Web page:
Chemical legacy lingers in town 30 years later

Ed Lorenz chairs an Environmental Protection Agency community group's legal committee.

After the statewide PBB contamination, the chemical plant at fault, owned by a company now called Velsicol Chemical Corp., became a federal Superfund site due to contamination of a nearby river. An Environmental Protection Agency community advisory group was created in response to the cleanup. Ed Lorenz, an instructor at the nearby Alma College, chairs its legal committee.

Q: How did you get involved in the cleanup of the Michigan PBB crisis?

A: “Apparently, the Environmental Protection Agency has a procedure that says a community can have a community advisory group if there’s a major contamination cleanup in the area. We formed one of these back in 1998. We keep getting invited to train people around the country because we’re apparently the biggest and most effective, they say. We’ve met every month since Jan. 1998. About 25 to 30 people come every month year in year out to comment on what the EPA is doing. There’s an awful lot of interest. I became sort of an environmental expert. When I started out it was not my thing.

“I was living in Chicago in graduate school when this happened. I vaguely recall watching the news and seeing these cows getting shown in Michigan. It was so dramatic and bizarre. My field wasn’t environmental policy, it was public policy at Alma College. I went to this workshop at the Massachusetts Institute of Technlogy; there were people from all over the world. This guy in the middle of the room interrupted my introduction and said if we wanted to study problems in the American economy, we have to go to this guy’s hometown. It turns out, he knew about Michigan Chemical Corp. and how it was a disaster waiting to happen. I spent the whole time there talking to this guy and he gave me the history of it.”

Q: What impact did the book have 30 years ago?

A: “It spread the news about PBB beyond two places: the community the mistake was made that caused the problem and the diary farming community. The book also spread it beyond Michigan.”

There is now a federal Superfund site where Velsicol Chemical Corp. once stood. Photo courtesy of the Pine River Superfund Citizen's Task Force.

Q: What was the most important lesson learned?

A: “On one hand, it’s that mistakes can be made and no one knows they’re made. No one was intending to ship the wrong material in the cattle feed system and contaminate the food chain.

“Also, agencies don’t always respond properly. There were plenty of warnings that this might happen. There were organizations, institutions, companies and universities that could have prevented this from happening. They didn’t intervene and they made mistakes. The [Michigan] Department of Agriculture took the position that they were going to protect the farmers more than consumers of food. For a few months, it allowed the contaminated animals to be processed, which made the early mistake get worse and worse.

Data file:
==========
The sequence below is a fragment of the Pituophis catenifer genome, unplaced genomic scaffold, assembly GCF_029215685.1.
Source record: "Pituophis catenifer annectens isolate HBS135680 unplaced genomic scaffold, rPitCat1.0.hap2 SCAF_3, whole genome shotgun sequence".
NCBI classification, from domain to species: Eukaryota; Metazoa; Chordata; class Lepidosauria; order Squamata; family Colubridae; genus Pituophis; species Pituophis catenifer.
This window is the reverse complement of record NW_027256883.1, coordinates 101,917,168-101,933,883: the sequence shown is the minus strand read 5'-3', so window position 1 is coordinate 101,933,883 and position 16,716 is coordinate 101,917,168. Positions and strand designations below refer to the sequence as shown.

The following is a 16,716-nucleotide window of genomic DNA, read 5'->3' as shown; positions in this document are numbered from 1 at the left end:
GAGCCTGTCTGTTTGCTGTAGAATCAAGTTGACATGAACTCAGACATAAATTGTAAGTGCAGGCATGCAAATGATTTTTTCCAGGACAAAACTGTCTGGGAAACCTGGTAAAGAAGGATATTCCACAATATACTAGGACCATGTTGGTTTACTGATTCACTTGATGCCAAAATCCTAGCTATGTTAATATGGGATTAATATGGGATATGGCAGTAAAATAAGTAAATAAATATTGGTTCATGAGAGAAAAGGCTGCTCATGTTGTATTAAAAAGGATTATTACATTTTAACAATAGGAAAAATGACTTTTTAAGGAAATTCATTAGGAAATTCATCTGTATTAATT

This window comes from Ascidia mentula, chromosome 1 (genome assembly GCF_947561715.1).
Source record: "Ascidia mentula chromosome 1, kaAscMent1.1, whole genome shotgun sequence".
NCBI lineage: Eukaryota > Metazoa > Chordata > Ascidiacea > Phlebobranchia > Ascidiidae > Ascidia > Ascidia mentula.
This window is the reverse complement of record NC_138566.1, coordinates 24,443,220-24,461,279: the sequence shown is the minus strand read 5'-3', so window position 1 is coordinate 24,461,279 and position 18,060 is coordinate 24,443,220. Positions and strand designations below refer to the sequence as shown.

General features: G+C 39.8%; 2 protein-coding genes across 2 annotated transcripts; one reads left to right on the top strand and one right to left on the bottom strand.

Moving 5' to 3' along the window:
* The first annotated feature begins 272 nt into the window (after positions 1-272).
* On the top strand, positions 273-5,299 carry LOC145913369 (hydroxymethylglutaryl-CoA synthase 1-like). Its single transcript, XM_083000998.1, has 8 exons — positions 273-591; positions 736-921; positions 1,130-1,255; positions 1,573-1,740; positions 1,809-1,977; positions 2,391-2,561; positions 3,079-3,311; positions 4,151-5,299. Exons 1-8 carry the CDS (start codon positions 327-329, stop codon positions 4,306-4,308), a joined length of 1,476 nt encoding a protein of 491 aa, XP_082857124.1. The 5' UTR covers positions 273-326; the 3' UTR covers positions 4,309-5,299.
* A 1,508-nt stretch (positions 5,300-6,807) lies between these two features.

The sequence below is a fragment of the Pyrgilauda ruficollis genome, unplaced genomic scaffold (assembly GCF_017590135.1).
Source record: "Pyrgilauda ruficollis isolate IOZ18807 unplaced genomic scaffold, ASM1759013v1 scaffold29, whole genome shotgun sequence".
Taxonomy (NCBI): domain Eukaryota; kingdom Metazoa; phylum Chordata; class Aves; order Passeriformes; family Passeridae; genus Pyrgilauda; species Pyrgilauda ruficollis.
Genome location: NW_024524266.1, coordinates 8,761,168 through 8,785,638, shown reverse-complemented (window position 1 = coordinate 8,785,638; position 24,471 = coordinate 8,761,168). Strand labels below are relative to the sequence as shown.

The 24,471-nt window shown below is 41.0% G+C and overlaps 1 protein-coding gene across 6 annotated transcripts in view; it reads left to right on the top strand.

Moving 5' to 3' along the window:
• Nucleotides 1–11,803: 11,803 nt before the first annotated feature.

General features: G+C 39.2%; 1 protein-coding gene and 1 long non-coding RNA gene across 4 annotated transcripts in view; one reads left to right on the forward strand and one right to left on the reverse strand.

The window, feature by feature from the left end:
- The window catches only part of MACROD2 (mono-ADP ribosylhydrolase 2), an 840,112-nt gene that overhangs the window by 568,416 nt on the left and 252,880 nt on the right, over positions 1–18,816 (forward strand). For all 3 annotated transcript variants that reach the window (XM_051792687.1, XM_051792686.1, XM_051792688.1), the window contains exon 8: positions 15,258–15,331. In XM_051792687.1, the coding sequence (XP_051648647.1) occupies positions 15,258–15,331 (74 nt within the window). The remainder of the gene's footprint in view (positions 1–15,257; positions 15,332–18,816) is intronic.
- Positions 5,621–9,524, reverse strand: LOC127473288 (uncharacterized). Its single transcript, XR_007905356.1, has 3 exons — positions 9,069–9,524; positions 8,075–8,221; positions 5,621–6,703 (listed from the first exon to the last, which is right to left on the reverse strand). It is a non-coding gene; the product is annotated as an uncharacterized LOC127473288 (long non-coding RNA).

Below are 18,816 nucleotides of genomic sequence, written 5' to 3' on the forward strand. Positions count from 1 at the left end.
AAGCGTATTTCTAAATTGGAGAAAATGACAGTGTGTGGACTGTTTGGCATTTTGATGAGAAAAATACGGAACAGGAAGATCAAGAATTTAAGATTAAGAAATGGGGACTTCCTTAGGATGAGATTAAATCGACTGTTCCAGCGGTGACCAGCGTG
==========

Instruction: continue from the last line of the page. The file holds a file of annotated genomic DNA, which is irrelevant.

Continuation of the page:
“The reason the book is important is because she did a good job of describing all of those errors of organizations that were set up to protect us as people. It’s important to see that that can happen.”

Q: What led you to write Containing the Michigan PBB Crisis, 1973-1992: Testing the Environmental Policy Process?

A: “It was the 20th anniversary of the mistake. I was teaching in the area where the feed mistake started. Michigan Chemical Corp. was the company that made the contaminant that got into the food chain. As a result of the food contamination mistake, the company closed and lost its tax base. There was sort of a bitterness about the way the process had worked. Plus, there were people who were exposed to the contamination. There was the whole thing about the public health system failing to protect them.”

GREAT LAKES SUPERFUND SITES:

For more information on the Velsicol Chemical Corp. cleanup and other superfund sites in the Great Lakes region, check out the Environmental Protection Agency cleanup website.

4 thoughts on “Chemical legacy lingers in town 30 years later

  1. Just saw the movie,I never heard of this contamination. This story alone proves that the Dept of Agriculture is an ag advocacy agency and does not work for the public’s interest. I can’t help to think of all the other things injected or fed to live stock that is trapped in the fat that we are told is safe. I haven’t drank milk or eaten beef much and I am glad. Organic and vegan 95% or better is how I eat now.

  2. THIS IS LORI MORRIS. I LIVED IN KALKASKA. WHERE THIS TOOK PLACE. I LOST MY THYROID AT THE YOUNG AGE OF 18. MY SISTER HAS A RARE DISORDER CALLED ACALASHA. SHE HAS SINCE LOST HER ESHAGUS AND HER STOMACH IS ATTACHED TO HER NECK. MY MOTHER TRIED TO PROVE THERE WAS TOXIC WASTE IN OUR COMMUNITY AND DIDNT HAVE THE MONEY OR BACKING TO PERSUE. YOU CAN CANTACT ME AT 734-658-9537.

  3. Pingback: Poisoning Michigan: An author revisits the most widespread contamination 30 years later | Great Lakes Echo

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